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cs proposal comments
- To: Common Lisp mailing <email@example.com>
- Subject: cs proposal comments
- From: Thom Linden <baggins@IBM.com>
- Date: Wed, 22 Feb 89 04:51:15 PST
- Cc: David Gray <GRAY%DSG.CSC.TI.COM@RELAY.CS.NET>
>> From: David N Gray <Gray@DSG.csc.ti.com>
>> Subject: characters proposal
>> I have read the documented titled "Extensions to Common LISP to Support
>> International Character Sets" dated January 1, 1989, and feel that it is
>> not much of an improvement over what we saw in October. Following are
>> some random comments about things I happened to notice; this is not
>> intended to be a comprehensive analysis.
>> First, documents such as this ought to be labelled with an X3J13
>> document number so that they can be referred to conveniently and
>> "Appendix A" and "Appendix B" really should be chapters 3 and 4 since
>> they are an essential part of the proposal, rather than being an
>> appendage to it.
Appendix B is now eliminated. Appendix A is really quite unlike
chapters 1 and 2 in structure.
>> Page 7 says that the definition of semi-standard-characters "is replaced
>> by a more uniform approach with introduction of the Control Character
>> Registry". Do you really mean that it _will_be_ replaced when the
>> Control Character Registry is defined in some subsequent document? I
>> certainly don't see anything in this document that could be considered a
Yes. The revision is clearer on this. This document does not define
names for character registries nor their constituents.
>> This whole concept of registries seems rather strange. Is the intent
>> that the alphabetic characters of the standard characters are to be in
>> the "Latin" registry while characters such as period and comma are in
>> "Latin-Punctuation"? Is #\NEWLINE in the "Control" registry? Where do
>> the digits go -- "Mathematical"?. Is #\- a "Latin-Punctuation" or a
>> "Mathematical"? Which registry is #\SPACE in? Now tell me what to do
>> with the extra non-Latin alphabetic characters used in Sweedish? Does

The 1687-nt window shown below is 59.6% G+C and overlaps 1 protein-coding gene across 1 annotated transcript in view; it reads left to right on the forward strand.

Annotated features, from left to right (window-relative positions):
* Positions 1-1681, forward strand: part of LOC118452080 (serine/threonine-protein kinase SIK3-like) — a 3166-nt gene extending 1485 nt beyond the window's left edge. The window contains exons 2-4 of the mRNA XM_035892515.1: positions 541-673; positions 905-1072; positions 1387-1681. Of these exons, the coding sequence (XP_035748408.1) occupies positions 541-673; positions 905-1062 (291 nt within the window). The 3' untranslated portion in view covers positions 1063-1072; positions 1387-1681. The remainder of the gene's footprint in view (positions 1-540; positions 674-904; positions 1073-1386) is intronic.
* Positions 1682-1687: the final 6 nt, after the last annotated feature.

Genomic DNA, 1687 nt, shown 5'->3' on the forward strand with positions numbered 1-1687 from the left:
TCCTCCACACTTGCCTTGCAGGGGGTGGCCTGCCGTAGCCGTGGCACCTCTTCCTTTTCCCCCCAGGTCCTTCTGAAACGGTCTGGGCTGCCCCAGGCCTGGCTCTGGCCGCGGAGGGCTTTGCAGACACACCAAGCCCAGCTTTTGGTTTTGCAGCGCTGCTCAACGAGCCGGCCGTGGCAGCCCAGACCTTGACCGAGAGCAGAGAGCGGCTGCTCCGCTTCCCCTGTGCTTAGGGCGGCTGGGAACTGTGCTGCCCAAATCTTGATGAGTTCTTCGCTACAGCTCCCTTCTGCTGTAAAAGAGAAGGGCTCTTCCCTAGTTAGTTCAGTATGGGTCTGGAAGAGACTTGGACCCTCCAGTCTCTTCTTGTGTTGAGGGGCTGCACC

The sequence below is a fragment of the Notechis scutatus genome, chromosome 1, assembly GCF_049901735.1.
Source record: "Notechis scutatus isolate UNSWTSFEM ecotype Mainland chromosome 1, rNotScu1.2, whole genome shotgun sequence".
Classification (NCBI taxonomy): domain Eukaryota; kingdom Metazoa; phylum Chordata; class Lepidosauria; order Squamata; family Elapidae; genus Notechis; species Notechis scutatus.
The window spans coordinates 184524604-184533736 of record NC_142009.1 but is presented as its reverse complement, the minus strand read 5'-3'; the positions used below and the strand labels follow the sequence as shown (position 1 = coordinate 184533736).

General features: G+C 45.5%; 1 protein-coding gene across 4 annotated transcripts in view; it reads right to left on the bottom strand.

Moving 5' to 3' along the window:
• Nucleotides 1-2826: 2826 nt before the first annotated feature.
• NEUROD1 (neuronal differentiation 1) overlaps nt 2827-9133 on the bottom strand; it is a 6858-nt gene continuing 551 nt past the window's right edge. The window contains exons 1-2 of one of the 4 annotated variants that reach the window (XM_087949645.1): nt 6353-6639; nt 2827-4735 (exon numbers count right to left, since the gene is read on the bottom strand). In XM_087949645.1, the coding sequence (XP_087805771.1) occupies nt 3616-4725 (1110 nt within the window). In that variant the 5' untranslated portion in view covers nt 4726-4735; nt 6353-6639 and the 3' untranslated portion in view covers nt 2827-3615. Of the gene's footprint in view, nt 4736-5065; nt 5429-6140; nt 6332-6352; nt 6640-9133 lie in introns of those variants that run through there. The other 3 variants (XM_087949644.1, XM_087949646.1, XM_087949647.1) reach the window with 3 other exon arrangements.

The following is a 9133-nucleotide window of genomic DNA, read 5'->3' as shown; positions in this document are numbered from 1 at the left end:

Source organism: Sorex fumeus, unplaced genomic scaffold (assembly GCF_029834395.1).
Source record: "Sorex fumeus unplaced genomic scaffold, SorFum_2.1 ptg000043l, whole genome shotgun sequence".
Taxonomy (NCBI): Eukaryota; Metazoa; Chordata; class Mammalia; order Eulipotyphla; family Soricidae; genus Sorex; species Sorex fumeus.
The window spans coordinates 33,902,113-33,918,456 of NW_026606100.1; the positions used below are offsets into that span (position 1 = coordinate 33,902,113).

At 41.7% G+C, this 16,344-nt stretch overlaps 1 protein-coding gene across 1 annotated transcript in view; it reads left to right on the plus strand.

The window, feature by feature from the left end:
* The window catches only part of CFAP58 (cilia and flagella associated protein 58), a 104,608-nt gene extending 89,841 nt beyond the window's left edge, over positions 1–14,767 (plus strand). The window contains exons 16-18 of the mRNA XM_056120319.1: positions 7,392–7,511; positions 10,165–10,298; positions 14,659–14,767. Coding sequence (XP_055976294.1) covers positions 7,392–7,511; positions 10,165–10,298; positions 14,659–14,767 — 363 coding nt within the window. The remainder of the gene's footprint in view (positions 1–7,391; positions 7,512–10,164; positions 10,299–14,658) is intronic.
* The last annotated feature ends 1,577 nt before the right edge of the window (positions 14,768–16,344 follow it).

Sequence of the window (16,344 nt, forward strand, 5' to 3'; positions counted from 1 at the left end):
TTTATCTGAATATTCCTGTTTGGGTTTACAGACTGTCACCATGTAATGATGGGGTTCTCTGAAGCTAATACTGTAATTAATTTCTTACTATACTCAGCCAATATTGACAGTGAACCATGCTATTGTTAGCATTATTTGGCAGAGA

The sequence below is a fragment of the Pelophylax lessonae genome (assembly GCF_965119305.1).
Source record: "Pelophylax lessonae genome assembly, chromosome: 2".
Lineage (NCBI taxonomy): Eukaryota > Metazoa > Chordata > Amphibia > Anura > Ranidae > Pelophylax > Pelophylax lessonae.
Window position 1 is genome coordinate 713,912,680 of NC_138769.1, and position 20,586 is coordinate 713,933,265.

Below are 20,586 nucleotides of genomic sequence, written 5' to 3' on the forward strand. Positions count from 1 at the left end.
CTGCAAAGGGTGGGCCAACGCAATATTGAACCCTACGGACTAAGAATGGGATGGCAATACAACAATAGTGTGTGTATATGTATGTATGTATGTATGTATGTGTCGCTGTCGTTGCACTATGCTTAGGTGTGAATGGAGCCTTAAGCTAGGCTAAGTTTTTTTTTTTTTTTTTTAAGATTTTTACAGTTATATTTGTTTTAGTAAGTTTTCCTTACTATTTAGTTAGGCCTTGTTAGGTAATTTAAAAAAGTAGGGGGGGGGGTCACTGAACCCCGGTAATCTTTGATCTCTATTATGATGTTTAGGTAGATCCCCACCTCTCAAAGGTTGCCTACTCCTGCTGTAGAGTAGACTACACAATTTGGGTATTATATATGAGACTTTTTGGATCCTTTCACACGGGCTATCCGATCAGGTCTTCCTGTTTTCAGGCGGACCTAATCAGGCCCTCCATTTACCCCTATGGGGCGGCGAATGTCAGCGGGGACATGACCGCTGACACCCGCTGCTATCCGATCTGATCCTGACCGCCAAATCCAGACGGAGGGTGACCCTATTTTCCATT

>> that require a separate registry for just those additional characters?
>> Now we have simple text in a single language using characters from at
>> least four different registries. Do you really think it possible to
>> agree on a "fixed", non-extensible, set of "Mathematical" or "Pattern"
Actually, I believe the simplicity of the registry framework will make
agreement easy. Currently, members of the coded character set
committees spend vast amounts of time lobbying for inclusion of their
favorite character(s) in the 'popular' coded character set standard.
The effect of not being included means fewer installations will
support their native language properly.
I think a new group, hopefully formed within
programming languages, should define the registries rather than
the existing coded character set committees. There is no competition
between registries, ie. no advantage of one over another. What this
committee has to agree upon is 1) a useful set of registry names and
2) definition of the constituents of each registry. The only argument
I would anticipate is "are the semantics of my alpha the same
or different from your alpha" type debates.
By the way,
the registries are fixed only in that a Common LISP implementation
cannot modify the standard definitions. This guarantees an application
program can portably rely on the composition and decomposition
functions to establish the availability of any given character.